YANGON (Reuters) - Myanmar’s election authorities Monday said a ministerial order restricting some campaign rallies had been lifted, just hours after Aung San Suu Kyi’s party complained its campaigning for upcoming parliamentary by-elections was being stifled.
The Union Election Commission (UEC) contacted Suu Kyi’s National League for Democracy (NLD), which boycotted the 2010 election, to tell the party that a ban on the use of sports grounds, which prevented a February 14 rally from taking place, was no longer in effect.
“The UEC has now allowed us to use the facilities earlier banned by sports ministry. We do welcome this news,” Han Tha Myint, an NLD central executive committee member, told Reuters.
It was not immediately clear what took place leading to the announcement and whether the ministry had rescinded the order, or if the UEC had overturned it.
The April 1 by-election vote for 48 vacant seats, mostly in the lower house, will be closely watched by the international community, with a fair contest demanded by Western countries currently reviewing their policies on sanctions in response to democratic reforms by the new civilian government.
Nobel Peace Prize winner Suu Kyi, 66, is standing as a candidate in what is seen as a partial endorsement of the fledgling democratic system now in place in Myanmar after decades of authoritarian military rule.
For that reason, the government is keen to have Suu Kyi on board and the lifting of the ban, which was unthinkable under previous army governments, is another sign of openness by new civilian rulers.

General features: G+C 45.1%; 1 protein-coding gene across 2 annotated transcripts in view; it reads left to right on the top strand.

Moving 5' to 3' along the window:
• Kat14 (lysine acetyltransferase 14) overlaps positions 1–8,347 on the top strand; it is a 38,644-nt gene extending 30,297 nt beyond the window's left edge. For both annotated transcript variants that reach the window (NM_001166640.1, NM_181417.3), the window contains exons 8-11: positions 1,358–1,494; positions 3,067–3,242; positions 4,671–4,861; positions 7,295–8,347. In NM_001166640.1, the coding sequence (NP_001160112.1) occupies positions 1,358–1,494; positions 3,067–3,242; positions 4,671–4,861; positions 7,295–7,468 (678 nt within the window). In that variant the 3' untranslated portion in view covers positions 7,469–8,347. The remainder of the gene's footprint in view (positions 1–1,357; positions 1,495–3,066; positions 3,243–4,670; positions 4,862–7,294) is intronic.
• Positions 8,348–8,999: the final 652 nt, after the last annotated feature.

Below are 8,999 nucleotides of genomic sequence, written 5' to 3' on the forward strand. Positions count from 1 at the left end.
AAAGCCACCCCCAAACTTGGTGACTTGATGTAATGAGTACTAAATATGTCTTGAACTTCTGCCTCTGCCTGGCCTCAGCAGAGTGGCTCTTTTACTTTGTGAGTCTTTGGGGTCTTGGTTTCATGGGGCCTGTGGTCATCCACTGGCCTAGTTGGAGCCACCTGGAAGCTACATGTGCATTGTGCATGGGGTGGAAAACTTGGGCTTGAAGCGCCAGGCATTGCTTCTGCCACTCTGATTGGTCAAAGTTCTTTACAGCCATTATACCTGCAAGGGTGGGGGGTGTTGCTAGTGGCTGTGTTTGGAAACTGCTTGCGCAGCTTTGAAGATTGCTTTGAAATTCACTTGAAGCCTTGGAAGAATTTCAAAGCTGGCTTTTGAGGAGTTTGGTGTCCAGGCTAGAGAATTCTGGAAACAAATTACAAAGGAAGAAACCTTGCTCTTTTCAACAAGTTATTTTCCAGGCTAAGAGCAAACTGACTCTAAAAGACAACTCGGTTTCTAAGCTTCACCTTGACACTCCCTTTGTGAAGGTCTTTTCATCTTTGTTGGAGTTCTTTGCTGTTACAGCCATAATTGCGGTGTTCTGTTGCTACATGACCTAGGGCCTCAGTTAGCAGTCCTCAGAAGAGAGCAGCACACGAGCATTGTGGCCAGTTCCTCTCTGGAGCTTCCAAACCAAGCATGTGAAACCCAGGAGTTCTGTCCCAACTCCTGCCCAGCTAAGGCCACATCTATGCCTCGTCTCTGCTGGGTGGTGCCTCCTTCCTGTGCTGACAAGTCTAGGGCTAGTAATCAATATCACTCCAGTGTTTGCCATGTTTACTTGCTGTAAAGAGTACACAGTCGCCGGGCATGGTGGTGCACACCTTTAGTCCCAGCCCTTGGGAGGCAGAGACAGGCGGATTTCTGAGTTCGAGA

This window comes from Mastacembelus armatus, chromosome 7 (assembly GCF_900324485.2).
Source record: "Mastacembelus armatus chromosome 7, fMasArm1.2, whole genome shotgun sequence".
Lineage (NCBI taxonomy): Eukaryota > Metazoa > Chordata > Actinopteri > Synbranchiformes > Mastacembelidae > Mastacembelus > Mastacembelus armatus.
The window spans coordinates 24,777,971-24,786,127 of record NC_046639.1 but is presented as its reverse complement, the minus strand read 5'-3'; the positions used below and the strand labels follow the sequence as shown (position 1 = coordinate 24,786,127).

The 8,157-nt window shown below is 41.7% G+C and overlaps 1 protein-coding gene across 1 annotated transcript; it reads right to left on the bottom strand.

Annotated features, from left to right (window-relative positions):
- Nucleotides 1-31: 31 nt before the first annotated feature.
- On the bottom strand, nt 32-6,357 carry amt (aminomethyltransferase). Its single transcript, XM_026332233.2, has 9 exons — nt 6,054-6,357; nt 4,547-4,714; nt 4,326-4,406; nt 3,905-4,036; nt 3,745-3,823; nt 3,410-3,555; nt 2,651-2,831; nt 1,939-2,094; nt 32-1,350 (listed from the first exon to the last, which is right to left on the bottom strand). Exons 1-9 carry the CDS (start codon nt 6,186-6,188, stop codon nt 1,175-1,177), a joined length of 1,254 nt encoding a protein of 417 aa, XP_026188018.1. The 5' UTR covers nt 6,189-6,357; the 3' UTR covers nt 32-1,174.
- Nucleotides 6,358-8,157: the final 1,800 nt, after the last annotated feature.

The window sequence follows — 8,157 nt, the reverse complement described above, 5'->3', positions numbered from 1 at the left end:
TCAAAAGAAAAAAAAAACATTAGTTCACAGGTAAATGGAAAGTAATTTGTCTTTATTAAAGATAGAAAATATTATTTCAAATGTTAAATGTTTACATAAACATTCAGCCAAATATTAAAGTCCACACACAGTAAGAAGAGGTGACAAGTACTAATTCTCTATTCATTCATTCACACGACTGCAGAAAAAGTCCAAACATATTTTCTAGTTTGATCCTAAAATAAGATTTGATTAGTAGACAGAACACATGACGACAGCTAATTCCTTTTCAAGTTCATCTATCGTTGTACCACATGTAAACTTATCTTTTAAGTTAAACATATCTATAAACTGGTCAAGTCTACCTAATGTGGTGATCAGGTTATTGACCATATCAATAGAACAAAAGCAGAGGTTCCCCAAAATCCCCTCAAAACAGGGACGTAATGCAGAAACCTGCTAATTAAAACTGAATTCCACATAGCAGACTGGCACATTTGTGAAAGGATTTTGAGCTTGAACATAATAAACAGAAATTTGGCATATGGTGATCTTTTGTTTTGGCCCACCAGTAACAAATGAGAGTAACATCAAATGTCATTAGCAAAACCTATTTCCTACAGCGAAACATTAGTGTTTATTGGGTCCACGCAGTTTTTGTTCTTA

On the campaign trail, supporters have lined the streets and flocked in their thousands to hear speeches by Suu Kyi, the daughter of Myanmar’s late independence hero, Aung San.
NLD campaign manager Nyan Win had earlier told a news conference that the ban threatened the validity of the by-elections and make them “difficult to be free and fair.”
Sports Minister Tint Hsan was accused by the NLD of blocking the party from holding a rally at a sports ground in the town of Hlegu, north of Yangon, on February 14. The election commission overruled Tint Hsan’s order, but the ministry issued the ban a day later on February 15.
Nyan Win had earlier accused the country’s biggest party, the Union Solidarity and Development Party (USDP) of making promises of infrastructure and electricity upgrades that were tantamount to vote-buying.
He had expressed dismay at a decision by authorities in volatile Kachin State, where conflict is raging between ethnic Kachin rebels and government troops, to reject its request to hold a rally there on security grounds.
“So why do they hold by-elections in a constituency where they cannot ensure security?” Nyan Win added.
Despite Suu Kyi’s popularity, the NLD has only limited funds and campaign experience. Suu Kyi is almost certain to win in her constituency, but it is unclear how the NLD will fare elsewhere.
The NLD must compete with the USDP, which enjoys big spending power, a parliamentary majority and close connections with the former junta, remnants of which dominate the civilian government.
Suu Kyi’s decision to run and her cordial ties with the reform-minded President Thein Sein have been welcomed by the international community, but some critics are skeptical, saying she could be being used by the government to boost its case for having sanctions lifted.
Writing by Martin Petty; Editing by Ed Lane